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Hometime messages - security risk?

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#1 ali-song

Posted 20 July 2019 - 11:16 PM

Not sure if this is just our school being slack...

Yesterday, friend and I were making plans for after school, and she suggested that instead of me picking my DD7 up, that she could walk home with her DD12. Great, she’ll call and leave a hometime message for both girls. It then occurred to both of us that it’s a bit odd that you can call and leave a message to change plans for any random child at the school, with no verification that the person calling is the parent and even when the caller is clearly NOT the parent.

Isn’t this potentially open to abuse? “Hi, this is Jane Smith, can you please ask Sally to walk to the corner and look for a man in a white van?” Are there security protocols in place that I’m not aware of? Presumably there would be flags for any at risk child, but would the school office lady be paying enough attention to notice this?

I’ve thoroughly creeped myself out imagining the possibilities.

#2 seayork2002

Posted 20 July 2019 - 11:33 PM

Not sure, I guess teachers can't specifically know every single child's go home plans each and every day? Sometimes my son walks home, sometimes my dad/mum pick him up or DH or he comes to my work or a friend's mum picks him up.or ba/oosh

If he had friends within walking distance how would the school know every day?

And this is just DS being one chils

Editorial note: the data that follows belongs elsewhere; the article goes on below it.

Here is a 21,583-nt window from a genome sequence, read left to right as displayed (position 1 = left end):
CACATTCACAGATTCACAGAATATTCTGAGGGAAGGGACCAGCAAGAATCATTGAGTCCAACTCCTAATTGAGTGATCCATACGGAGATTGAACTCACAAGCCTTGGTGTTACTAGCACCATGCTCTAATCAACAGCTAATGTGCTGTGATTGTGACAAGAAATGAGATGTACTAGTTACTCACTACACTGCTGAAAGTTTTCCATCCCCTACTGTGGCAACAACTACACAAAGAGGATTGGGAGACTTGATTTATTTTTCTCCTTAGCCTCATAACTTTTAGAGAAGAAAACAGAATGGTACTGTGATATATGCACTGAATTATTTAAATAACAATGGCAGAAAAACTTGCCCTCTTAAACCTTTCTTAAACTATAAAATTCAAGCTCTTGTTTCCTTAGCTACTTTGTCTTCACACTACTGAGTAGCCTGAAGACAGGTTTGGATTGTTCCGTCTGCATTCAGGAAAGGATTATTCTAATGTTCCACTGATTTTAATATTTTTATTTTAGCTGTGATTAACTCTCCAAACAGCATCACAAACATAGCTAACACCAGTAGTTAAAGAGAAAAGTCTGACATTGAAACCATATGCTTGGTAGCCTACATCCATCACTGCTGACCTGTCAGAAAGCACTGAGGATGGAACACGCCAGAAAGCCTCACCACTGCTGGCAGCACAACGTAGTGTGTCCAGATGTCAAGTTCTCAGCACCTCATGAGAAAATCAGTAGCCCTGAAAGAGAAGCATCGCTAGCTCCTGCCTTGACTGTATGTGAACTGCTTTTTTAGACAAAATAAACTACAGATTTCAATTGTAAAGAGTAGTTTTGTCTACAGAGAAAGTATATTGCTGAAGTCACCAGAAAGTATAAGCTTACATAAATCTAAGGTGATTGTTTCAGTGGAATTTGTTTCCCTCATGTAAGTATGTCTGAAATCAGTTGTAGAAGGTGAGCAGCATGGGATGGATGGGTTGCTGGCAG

#3 JRA

Posted 20 July 2019 - 11:43 PM

a home time message is?

#4 seayork2002

Posted 20 July 2019 - 11:44 PM

View PostJRA, on 20 July 2019 - 11:43 PM, said:

a home time message is?

That too!

#5 ali-song

Posted 21 July 2019 - 12:07 AM

Oh, sorry - thought they were universal! Do you not have the concept, or are they called something different?

You can call and leave a message for your child regarding any changes in plans. Then 5 minutes before the end of school there’s an announcement over the PA ‘would the following students please come to the office for a hometime message - Max J from 2K, Sarah S from 5R...’ There are multiple students called every day, and it’s very exciting if you’re the recipient of a message.

#6 amdirel

Posted 21 July 2019 - 12:11 AM

The last time we had something like that was in preschool!
School kids can do what they like.

#7 just roses

Posted 21 July 2019 - 12:23 AM

Hometime messages are new to me, too!

#8 Lou-bags

Posted 21 July 2019 - 12:25 AM

Me also! (But I’m still new to the school parent hood).

#9 Riotproof

Posted 21 July 2019 - 12:26 AM

At our school, you actually have to call the office. I’m not sure what verification they require.

#10 Paddlepop

Posted 21 July 2019 - 12:36 AM

View Postamdirel, on 21 July 2019 - 12:11 AM, said:

School kids can do what they like.

Sure, they can leave the school by themselves if they're older than FYOS generally, but most children will be leaving and doing what has been prearranged with their parents eg go to OSHC, get picked up by mum at the front of the school, walk with friend to their house until picked up by dad, go to tennis training, etc. Sometimes those plans will change during the day so you call the school and they pass the message on to the child.

DD's school doesn't have a formal "come to the office" system like OP's school. There's no school PA system. The office just calls the child's classroom and speaks to the teacher, or if the classroom is close enough and they feel like a bit of a walk they'll deliver the message in person.

OP: Yes, I've had to call DD's school a few times to change arrangements or let DD know that I'll be late (she used to get super anxious if I wasn't there waiting the moment she got out of the classroom). The school receptionists all know me and know that I'm DD's mum. They know my voice on the phone. It's a small school so they tend to know everyone. I assume that in the event of a non-parent/guardian calling to change a child's home time arrangement they'd use their common sense and knowledge about whether there's an existing friendship between the children or adults and if unsure would call the child's parents to check.

#11 SeaPrincess

Posted 21 July 2019 - 12:40 AM